You may use either a bird feeder or a squirrel-specific feeder. Fill the feeder with the required food and hang it from the tree branches where flying squirrels are most likely to be found. Consider any signals you may have seen in step one.
Experiment with a few different spots while being patient. A flying squirrel may take days, weeks, or months to appear in your yard, particularly if they aren’t already there.
Step 4: Make Nesting Boxes
Because flying squirrels like to nest in cavities, make it simple for them to discover one.
The majority of squirrels are quite content to live in a bird box. Use a nest box with a bottom measurement of at least 7 7′′ and a height measurement of at least 8-10′′ for the most appropriate size. For a Southern flying squirrel, the entry hole should be at least 1.25′′ and for a Northern flying squirrel, it should be at least 1.50′′.
If you choose, you may raise the cage to 10 feet or higher, although flying squirrels can also be found at lower elevations. Make sure it’s as secure from predators as possible wherever you hang it. If at all feasible, mount them on a pole rather than a tree.
You could even see a flying squirrel napping in its new home if you’re fortunate! Just be cautious while looking for them since they could bite!
Other Points to Think About
During the Right Seasons, Attract Flying Squirrels
Even while flying squirrels aren’t exactly nocturnal, they are less active in the winter. Flying squirrels gather together in bunches within their nests to keep warm. When the weather becomes too severe, they will spend even more time in their nest.
These nocturnal critters will begin accumulating food in the autumn to prepare for the winter. As a result, they are more active at this time and may be easier to see.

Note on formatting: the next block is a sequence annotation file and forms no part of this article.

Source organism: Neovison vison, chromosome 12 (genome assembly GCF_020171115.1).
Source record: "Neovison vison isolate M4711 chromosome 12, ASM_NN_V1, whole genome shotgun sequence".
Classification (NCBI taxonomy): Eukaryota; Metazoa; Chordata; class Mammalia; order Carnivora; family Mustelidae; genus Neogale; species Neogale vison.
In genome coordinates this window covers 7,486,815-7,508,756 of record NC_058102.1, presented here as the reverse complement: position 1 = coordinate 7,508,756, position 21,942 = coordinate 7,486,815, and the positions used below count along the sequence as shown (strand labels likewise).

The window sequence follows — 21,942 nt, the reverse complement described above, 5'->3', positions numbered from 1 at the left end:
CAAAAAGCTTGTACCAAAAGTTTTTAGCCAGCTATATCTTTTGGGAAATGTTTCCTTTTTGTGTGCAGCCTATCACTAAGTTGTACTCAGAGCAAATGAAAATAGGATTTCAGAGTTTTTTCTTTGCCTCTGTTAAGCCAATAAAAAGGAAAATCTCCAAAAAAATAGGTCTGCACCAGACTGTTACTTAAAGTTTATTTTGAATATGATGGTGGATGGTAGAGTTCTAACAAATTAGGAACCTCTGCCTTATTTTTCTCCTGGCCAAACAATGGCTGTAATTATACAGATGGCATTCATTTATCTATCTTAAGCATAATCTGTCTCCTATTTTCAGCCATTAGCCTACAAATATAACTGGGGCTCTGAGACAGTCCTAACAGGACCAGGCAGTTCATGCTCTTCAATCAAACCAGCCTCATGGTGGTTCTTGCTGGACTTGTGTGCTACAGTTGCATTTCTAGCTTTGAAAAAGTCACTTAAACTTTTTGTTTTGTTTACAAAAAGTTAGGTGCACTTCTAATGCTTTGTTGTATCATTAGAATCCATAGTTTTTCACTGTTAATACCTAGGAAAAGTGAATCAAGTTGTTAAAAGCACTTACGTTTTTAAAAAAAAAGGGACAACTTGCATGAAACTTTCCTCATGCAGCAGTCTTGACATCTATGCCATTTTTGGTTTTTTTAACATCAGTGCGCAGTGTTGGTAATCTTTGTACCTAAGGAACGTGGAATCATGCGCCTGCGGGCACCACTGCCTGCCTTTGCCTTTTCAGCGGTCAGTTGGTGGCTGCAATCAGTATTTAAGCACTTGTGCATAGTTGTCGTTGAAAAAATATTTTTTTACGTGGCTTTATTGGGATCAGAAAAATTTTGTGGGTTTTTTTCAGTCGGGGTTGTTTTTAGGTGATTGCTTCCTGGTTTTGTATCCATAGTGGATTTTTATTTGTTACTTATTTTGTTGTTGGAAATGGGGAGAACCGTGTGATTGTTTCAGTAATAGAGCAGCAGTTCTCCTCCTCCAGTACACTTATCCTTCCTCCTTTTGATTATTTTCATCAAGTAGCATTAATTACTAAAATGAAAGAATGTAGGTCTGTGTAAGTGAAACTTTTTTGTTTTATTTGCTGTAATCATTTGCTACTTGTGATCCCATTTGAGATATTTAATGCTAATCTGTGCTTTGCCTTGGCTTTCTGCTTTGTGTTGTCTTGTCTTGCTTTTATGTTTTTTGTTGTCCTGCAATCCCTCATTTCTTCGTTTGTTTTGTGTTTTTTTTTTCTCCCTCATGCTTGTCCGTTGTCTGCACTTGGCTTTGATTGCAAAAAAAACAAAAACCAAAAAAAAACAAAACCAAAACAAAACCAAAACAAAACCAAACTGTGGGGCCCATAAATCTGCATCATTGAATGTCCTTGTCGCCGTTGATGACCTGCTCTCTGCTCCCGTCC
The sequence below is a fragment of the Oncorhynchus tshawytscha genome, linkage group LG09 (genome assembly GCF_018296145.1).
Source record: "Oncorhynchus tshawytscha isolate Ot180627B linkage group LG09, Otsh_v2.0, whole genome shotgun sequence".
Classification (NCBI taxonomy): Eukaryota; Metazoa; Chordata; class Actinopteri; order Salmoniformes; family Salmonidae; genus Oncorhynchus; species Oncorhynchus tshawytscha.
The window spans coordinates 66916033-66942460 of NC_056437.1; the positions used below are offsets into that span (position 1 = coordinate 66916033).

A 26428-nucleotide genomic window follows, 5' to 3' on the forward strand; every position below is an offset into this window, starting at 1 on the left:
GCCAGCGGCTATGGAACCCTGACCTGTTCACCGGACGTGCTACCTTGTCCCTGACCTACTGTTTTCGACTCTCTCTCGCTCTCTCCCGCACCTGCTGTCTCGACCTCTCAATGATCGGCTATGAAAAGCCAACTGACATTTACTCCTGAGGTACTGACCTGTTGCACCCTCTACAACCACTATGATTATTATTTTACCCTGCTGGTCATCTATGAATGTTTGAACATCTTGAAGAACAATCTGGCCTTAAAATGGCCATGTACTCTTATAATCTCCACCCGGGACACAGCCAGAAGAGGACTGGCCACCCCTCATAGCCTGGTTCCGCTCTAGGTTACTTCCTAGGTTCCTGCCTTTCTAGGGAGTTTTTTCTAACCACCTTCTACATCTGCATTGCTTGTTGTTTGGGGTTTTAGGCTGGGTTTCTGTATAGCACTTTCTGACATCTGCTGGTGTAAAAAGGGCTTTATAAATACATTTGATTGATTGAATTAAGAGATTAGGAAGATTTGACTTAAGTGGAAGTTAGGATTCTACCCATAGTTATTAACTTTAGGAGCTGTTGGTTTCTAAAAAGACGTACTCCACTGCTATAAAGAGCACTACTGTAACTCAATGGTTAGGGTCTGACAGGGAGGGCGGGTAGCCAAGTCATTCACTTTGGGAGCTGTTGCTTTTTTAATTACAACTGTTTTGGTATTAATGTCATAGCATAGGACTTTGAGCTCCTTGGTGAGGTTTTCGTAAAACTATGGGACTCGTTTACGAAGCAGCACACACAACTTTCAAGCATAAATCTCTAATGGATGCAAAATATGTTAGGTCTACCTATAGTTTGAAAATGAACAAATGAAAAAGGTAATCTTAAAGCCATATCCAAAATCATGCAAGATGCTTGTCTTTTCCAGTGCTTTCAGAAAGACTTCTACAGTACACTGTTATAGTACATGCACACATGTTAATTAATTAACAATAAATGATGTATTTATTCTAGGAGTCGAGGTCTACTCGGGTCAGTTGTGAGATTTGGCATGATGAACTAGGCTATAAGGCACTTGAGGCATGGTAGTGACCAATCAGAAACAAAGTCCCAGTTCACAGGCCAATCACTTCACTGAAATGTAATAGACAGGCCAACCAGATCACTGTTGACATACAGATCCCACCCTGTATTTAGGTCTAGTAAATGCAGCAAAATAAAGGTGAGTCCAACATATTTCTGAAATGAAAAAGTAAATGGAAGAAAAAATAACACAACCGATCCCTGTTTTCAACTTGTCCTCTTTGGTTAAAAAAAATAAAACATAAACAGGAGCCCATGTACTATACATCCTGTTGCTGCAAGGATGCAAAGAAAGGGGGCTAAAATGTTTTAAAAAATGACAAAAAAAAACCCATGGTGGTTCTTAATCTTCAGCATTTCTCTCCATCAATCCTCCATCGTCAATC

In any case, flying squirrels may be spotted all year.
Watch at the Appropriate Time of Day
Because they are nocturnal, the best time to observe them is at night. You shouldn’t use a strong flashlight or any other intense brightness since it can startle them. Use a red cellophane-covered flashlight or a red light bulb in your spotlight.
They’re most active between two hours after dusk and two hours before daybreak. They will return to their nest throughout the day to sleep.
Dead Trees Should Be Preserved
While it may be tempting to cut down any dead trees in your yard, keep in mind that they may be home to flying squirrels or other wildlife. It’s worth considering keeping these trees around as long as they don’t pose a hazard to your house or people.
Flying squirrels are secondary cavity nesters, which means they reside in holes dug by other animals. Animals prefer to reside in dead trees than those that are still alive. During the winter, these little critters often cuddle together inside a dead tree to keep warm.
Keeping Flying Squirrels Out of Your House
The only disadvantage of attracting flying squirrels is that they may get access to your house. When the weather becomes colder, they’ll creep inside and take up residence in your walls or attic.
To avoid this, look around your house for any possible entry points for these rats. Make sure there aren’t any little holes or gaps where they may get stuck.
To prevent them from travelling in that direction, cover any vents, openings, or chimneys. Cut down branches 6-8 feet from your roof to keep it out of their way.
You could be fortunate enough to view one of these amazing, gliding animals if you follow the instructions and recommendations above. Because flying squirrels are nocturnal, consider yourself fortunate if you spot one. Many individuals miss out on this since they are most likely in bed while the activity takes place.
You can go outdoors and start giving these critters a place to nest and some food to munch on now that you know how to attract flying squirrels into your backyard. They’ll soon be happy living in your backyard!
Squirrels are one of the most adorable animals that you can find in your backyard. However, they can be quite difficult to attract. This article will teach you how to attract them with a few steps. Reference: types of squirrels.
Frequently Asked Questions
How do you attract flying squirrels?
A: That is a difficult question to answer.
What are flying squirrels attracted to?
A: Flying squirrels are attracted to the color red. They have been found to eat a lot of berries when foraging for food, which may be a factor in their choice as well.
How do you make a flying squirrel feeder?
A: To make a flying squirrel feeder, you would need to start with the base of an old water bottle. Then, use some scrap wood and add screws or nails where needed so that it can hold together better while being wound around something heavy. Finally glue your pieces together.